In order to assess the activity of FD-895 and PLAD-B under stringent conditions that resemble the anti-apoptotic tumor microenvironment,16 we incubated CLL cells with increasing concentrations of FD-895, PLAD-B (0.01–1 μM) and F-ara-A (1–10 μM) alone or with stroma-NK-tert cells. Stroma-NK-tert cells increased the viability of CLL cells and inhibited the activity of F-ara-A by more than 50%. However, FD-895 and PLAD-B were able to overcome the anti-apoptotic effect of the stroma cell support without causing direct cytopathic effects on stroma-NK-tert cells (Figure 4E).
FD-895 and PLAD-B selectively induce apoptosis in chronic lymphocytic leukemia cells but not in normal lymphocytes in a TP53-independent manner
We evaluated the anti-leukemia activity of FD-895 or PLAD-B in cells derived from CLL patients with Del(17p) and/or inactivating mutations in TP53. The samples were cultured alone or with stroma-NK-tert cells and harvested after treatment, at 48 h, and apoptosis was measured by flow cytometry. Cells derived from CLL patients with Del(17p) and/or TP53 mutations [% Del(17p) by fluorescence in situ hybridization, 66-99.5%] displayed resistance to F-ara-A, with IC50 values >10 μM (Figure 4C), while wild-type CLL samples underwent apoptosis when treated with F-ara-A at IC50 values of ~1 μM (Figure 4B). In contrast to the differential sensitivity to F-ara-A based on TP53 status, we observed that CLL samples underwent apoptosis with FD-895 or PLAD-B at IC50 values of 10–50 nM, regardless of the presence of Del(17p) or TP53 mutations (Figures 4B, 4C, Figure 5). Moreover, B and T lymphocytes from healthy volunteers were resistant to the pro-apoptotic activity of FD-895 or PLAD-B, and showed significantly lower levels of apoptosis after 48 h in culture compared with CLL cells (Figure 4D, Figure 5).
Evaluation of the activity of FD-895 and PLAD-B across different human leukemia and lymphoma cell lines
In order to validate our observations in CLL, we studied the pro-apoptotic activity of FD-895 and PLAD-B in different cancer cell lines. Both FD-895 and PLAD-B induced apoptosis in TP53 mutant cell lines including Raji, Jurkat, and Ramos (Figure 4F, 4H)) with IC50 values in the nanomolar range (1–70 nM for FD-895 and 5.1–73.1 nM for PLAD-B).
FD-895 and PLAD-B induce apoptosis in chronic lymphocytic leukemia cells independently of TP53 and SF3B1 mutational status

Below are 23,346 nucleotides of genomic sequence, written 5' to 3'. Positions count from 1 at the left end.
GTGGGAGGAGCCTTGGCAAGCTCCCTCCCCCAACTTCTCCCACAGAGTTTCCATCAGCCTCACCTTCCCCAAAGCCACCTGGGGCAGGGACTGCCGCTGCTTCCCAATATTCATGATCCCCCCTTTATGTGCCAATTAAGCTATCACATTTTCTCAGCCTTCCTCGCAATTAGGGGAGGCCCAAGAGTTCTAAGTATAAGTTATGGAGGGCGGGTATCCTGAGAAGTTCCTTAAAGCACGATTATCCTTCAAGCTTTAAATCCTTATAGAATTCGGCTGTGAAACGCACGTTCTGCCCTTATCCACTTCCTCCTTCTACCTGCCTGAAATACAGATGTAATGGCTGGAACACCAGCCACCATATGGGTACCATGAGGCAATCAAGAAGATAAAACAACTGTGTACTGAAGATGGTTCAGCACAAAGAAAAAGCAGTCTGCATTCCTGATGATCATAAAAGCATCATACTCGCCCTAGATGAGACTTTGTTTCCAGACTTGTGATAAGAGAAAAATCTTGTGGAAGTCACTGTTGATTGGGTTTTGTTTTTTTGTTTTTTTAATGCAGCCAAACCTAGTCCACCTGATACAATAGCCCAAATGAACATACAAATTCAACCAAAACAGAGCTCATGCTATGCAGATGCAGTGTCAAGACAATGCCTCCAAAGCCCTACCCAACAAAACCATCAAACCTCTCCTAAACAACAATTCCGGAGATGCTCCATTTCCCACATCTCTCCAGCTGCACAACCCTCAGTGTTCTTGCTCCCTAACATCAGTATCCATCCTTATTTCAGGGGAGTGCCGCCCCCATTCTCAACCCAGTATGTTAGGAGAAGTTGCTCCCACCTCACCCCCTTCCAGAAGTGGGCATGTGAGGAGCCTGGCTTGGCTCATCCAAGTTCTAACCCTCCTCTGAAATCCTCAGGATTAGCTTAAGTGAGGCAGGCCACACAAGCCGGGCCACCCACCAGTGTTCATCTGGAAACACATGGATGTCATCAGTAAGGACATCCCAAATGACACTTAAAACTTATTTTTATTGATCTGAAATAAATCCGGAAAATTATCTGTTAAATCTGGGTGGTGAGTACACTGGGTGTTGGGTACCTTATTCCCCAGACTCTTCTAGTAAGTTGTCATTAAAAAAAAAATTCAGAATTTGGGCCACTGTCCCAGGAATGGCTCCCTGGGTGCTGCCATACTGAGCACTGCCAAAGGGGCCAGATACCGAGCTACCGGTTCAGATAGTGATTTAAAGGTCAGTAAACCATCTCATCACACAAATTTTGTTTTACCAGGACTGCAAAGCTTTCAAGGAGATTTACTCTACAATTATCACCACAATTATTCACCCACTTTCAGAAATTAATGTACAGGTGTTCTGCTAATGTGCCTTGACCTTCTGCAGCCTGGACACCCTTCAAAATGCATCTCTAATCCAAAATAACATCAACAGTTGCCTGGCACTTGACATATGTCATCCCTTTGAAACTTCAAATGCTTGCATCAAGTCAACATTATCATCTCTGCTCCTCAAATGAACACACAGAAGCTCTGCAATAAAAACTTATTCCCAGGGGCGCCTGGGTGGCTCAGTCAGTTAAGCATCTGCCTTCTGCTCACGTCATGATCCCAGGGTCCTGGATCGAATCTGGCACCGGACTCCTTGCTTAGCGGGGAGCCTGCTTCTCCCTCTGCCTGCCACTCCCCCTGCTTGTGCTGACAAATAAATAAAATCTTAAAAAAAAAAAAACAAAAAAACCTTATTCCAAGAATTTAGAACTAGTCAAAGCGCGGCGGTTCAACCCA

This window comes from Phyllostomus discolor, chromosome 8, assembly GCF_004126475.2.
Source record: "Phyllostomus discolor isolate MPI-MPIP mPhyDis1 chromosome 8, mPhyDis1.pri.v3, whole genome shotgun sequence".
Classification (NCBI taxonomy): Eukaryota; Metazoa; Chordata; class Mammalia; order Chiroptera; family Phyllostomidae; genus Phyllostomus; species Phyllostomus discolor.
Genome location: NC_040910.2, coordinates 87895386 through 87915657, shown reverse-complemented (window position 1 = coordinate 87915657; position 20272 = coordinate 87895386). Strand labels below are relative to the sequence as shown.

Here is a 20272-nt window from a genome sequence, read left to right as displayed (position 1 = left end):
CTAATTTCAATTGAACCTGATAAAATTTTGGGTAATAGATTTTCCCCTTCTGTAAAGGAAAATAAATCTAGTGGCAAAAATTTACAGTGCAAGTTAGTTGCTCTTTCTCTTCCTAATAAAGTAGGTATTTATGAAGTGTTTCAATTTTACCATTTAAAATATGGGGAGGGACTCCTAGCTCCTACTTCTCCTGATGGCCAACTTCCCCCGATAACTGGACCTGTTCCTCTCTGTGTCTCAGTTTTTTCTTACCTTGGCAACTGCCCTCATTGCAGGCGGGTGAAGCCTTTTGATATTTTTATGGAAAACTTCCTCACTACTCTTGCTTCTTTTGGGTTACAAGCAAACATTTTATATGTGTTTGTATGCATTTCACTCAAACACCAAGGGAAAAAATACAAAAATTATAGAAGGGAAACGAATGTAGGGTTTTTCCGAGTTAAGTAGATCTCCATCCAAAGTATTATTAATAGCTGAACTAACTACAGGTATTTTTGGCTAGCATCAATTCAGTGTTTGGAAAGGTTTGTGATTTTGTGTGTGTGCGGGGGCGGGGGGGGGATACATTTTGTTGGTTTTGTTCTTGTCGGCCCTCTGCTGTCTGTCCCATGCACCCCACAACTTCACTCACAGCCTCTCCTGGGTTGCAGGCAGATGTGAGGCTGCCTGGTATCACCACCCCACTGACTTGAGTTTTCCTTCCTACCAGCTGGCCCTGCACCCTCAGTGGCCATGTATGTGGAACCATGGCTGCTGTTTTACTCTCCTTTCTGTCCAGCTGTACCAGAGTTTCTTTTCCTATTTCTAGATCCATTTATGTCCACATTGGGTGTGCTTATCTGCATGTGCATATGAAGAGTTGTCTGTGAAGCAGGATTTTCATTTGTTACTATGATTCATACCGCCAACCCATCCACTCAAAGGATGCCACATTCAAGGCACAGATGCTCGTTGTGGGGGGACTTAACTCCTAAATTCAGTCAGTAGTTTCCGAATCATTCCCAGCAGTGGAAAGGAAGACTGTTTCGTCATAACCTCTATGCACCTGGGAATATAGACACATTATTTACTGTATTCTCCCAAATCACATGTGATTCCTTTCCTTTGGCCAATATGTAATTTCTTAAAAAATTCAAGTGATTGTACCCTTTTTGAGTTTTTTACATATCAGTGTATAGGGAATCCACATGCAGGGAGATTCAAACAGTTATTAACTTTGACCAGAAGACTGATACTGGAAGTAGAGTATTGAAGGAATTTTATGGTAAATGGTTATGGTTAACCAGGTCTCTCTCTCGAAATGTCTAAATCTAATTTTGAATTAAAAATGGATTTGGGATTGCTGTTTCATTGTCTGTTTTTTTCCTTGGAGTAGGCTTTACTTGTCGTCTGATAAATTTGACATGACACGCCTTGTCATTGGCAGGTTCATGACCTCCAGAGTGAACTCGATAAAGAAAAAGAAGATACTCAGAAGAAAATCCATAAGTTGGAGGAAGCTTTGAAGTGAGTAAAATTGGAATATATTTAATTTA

We also tested whether treatment with FD-895 or PLAD-B could induce apoptosis in cells from CLL patients with wild-type or mutant SF3B1 (Online Supplementary Table S4). We found that treatment with 100 nM FD-895 (Figure 5A) or 100 nM PLAD-B (Figure 5B) induced cell death in CLL cells regardless of their SF3B1 mutational status with levels of apoptosis that were significantly higher compared to those of normal lymphocytes (Figure 5).
FD-895 and PLAD-B induce apoptosis via a caspase-dependent pathway
We performed a colorimetric-proteolytic assay to determine if FD-895 or PLAD-B induced apoptosis through a caspase-dependent mechanism. Treatment of CLL cells with FD-895 or PLAD-B induced activation of caspases 3, 6, 8, and 9 (Figure 6A). There was no caspase activation in NBC treated with either FD-895 or PLAD-B (Figure 6A). Caspase dependency was corroborated by co-culturing the cells with different compounds (F-ara-A, FD-895 or PLAD-B) in the presence of increasing concentrations of Z-VAD, a pan-caspase inhibitor. We observed that Z-VAD inhibited apoptosis induced by FD-895 and PLAD-B, suggesting that caspase activation is necessary for FD-895-and PLAD-B-induced apoptosis (Figure 6B).
Apoptosis induced by FD-895 or PLAD-B in chronic lymphocytic leukemia is associated with regulation of PARP and Mcl-1
We analyzed the levels of PARP and Mcl-1 by western blot analysis in CLL cells after treatment with 100 nM FD-895, 100 nM PLAD-B or 10 μM F-ara-A. CLL cells were treated for 6 h and 24 h for Mcl-1 and PARP, respectively. We observed increased levels of cleaved PARP (89 kDa) in CLL cells treated with FD-895, PLAD-B or the control F-ara-A. However, as observed in the Mcl-1 alternative splicing experiments, only samples treated with FD-895 or PLAD-B showed down-regulation of the anti-apoptotic isoform of Mcl-1 (48 kDa) (Figure 6C).
Induction of intron retention and apoptosis correlates with tumor regression in vivo